What Is Epilepsy? (video)

How this neurological disorder occurs and how it is treated

How this neurological disorder occurs and how it is treated

Abraham Chyung, MD, a neurologist at Scripps Clinic, discusses how epilepsy — a brain condition marked by recurring seizures — occurs. Dr. Chyung also addresses risk factors and how it is diagnosed.

Video transcript

What is epilepsy?

Epilepsy is a condition in which a person may have recurring seizures. Seizures cause transient neurological symptoms in association with changes in the electrical activity of the brain. Seizures are diagnosed by catching characteristic changes in the EEG (electroencephalogram) recording.

What causes epilepsy?

Anything that causes irritation or injury to the brain is a risk factor for developing epilepsy. It can be head trauma or infection or stroke or brain cancer. Many different conditions that affect the brain can result in epilepsy.

How is epilepsy diagnosed?

Epilepsy is diagnosed by assessing the seizure events that occur in the patient. There are diagnostic tests that are performed, primarily a good imaging study like a brain MRI scan and an EEG test, which gives us information about the electrical activity of the brain.

How is epilepsy treated?

Epilepsy is treated primarily with medicines. Medicines that are available completely control seizures for many people. When medicines alone are not adequate to control seizures, there are further treatment options, including surgery.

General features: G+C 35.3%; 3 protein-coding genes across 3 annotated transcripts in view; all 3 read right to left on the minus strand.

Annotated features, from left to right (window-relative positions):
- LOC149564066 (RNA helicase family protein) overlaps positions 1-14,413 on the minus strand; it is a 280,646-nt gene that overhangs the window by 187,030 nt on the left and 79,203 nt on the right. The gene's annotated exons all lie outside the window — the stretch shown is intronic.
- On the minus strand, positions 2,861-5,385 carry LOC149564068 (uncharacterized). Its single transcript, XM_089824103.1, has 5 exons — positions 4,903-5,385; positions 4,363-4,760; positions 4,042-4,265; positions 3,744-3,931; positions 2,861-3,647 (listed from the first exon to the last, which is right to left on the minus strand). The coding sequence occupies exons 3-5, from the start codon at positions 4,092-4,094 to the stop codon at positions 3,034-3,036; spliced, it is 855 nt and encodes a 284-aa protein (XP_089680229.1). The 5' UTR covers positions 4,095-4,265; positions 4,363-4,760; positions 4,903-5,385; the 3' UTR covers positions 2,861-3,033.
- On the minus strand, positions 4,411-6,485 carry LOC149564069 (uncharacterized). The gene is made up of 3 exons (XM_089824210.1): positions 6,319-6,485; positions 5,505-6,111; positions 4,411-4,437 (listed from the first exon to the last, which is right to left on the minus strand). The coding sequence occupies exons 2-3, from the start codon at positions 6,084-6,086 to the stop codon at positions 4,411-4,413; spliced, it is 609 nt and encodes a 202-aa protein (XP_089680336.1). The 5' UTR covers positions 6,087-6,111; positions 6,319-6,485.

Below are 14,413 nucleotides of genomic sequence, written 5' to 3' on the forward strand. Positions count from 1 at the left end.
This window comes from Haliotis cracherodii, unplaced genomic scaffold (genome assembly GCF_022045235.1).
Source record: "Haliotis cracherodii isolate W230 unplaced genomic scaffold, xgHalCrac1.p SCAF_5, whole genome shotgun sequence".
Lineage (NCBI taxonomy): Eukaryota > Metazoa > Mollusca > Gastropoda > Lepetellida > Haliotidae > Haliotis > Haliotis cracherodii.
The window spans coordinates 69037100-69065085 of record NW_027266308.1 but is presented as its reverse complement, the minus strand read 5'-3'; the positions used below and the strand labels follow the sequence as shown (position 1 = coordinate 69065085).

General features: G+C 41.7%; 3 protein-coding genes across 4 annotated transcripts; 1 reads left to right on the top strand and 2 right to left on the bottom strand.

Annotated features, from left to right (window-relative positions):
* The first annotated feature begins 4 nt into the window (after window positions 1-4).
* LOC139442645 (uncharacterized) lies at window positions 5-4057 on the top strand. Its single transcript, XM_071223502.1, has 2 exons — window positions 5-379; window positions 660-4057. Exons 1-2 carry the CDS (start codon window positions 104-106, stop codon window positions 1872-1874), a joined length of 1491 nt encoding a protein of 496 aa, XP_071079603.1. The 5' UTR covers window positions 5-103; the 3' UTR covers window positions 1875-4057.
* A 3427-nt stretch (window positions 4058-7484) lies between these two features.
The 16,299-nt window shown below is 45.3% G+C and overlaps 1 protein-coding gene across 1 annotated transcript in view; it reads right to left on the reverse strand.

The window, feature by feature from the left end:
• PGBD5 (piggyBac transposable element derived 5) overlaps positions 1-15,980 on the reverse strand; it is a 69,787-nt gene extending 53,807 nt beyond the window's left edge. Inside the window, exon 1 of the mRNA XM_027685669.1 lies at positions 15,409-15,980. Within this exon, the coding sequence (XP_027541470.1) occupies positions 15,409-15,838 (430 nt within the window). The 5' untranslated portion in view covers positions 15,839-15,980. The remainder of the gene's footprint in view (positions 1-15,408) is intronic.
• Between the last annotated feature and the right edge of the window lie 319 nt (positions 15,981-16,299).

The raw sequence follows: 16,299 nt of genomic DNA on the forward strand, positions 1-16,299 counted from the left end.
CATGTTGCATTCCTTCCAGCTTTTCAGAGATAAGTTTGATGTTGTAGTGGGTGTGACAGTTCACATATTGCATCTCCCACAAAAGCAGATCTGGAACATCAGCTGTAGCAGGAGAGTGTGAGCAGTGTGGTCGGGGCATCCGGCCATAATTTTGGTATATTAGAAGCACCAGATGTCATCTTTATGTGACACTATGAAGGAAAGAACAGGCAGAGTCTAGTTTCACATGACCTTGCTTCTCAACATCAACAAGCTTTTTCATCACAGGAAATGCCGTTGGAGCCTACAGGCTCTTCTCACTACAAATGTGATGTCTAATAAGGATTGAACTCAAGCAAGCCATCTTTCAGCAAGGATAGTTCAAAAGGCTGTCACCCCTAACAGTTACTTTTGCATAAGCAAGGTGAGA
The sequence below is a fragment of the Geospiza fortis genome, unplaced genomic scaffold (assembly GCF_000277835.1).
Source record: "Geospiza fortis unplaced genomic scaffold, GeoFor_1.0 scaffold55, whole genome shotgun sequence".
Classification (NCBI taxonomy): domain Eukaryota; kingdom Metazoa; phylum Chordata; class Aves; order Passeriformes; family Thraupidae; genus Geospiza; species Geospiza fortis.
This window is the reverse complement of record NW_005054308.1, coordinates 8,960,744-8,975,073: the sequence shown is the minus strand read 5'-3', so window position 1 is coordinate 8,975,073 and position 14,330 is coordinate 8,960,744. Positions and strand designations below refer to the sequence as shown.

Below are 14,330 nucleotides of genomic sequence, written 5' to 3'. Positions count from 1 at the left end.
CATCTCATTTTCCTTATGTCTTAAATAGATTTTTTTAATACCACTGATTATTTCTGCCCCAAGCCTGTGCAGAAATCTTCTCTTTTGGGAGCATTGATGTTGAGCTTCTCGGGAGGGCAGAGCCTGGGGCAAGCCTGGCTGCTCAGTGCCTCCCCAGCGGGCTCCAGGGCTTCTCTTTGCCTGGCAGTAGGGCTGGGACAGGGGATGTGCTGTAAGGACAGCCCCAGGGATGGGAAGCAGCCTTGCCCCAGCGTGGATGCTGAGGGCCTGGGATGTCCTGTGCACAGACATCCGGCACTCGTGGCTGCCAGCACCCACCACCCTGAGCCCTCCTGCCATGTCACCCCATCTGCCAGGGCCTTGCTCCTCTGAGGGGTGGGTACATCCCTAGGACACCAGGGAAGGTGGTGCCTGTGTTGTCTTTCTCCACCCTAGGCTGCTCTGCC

The results that we'd get from an epilepsy monitoring unit test can clarify what treatment options are available.

What happens in an epilepsy monitoring unit?

Most people are familiar with EEG in which electrodes to the head and the electrical activity of the brain is recorded for a duration of about 20 to 30 minutes. Unfortunately, seizures occur randomly so the likelihood of actually recording a seizure event with an EEG is very small. Therefore, patients get admitted to the epilepsy monitoring unit where the same electrodes are applied, but the recording goes continuously, 24 hours a day, for several days. During this time, it is much more likely that it will actually record the video and the accompanying EEG of the typical seizures.


Getting this information can provide a lot of clues in terms of what else can be done to bring the seizures under control.


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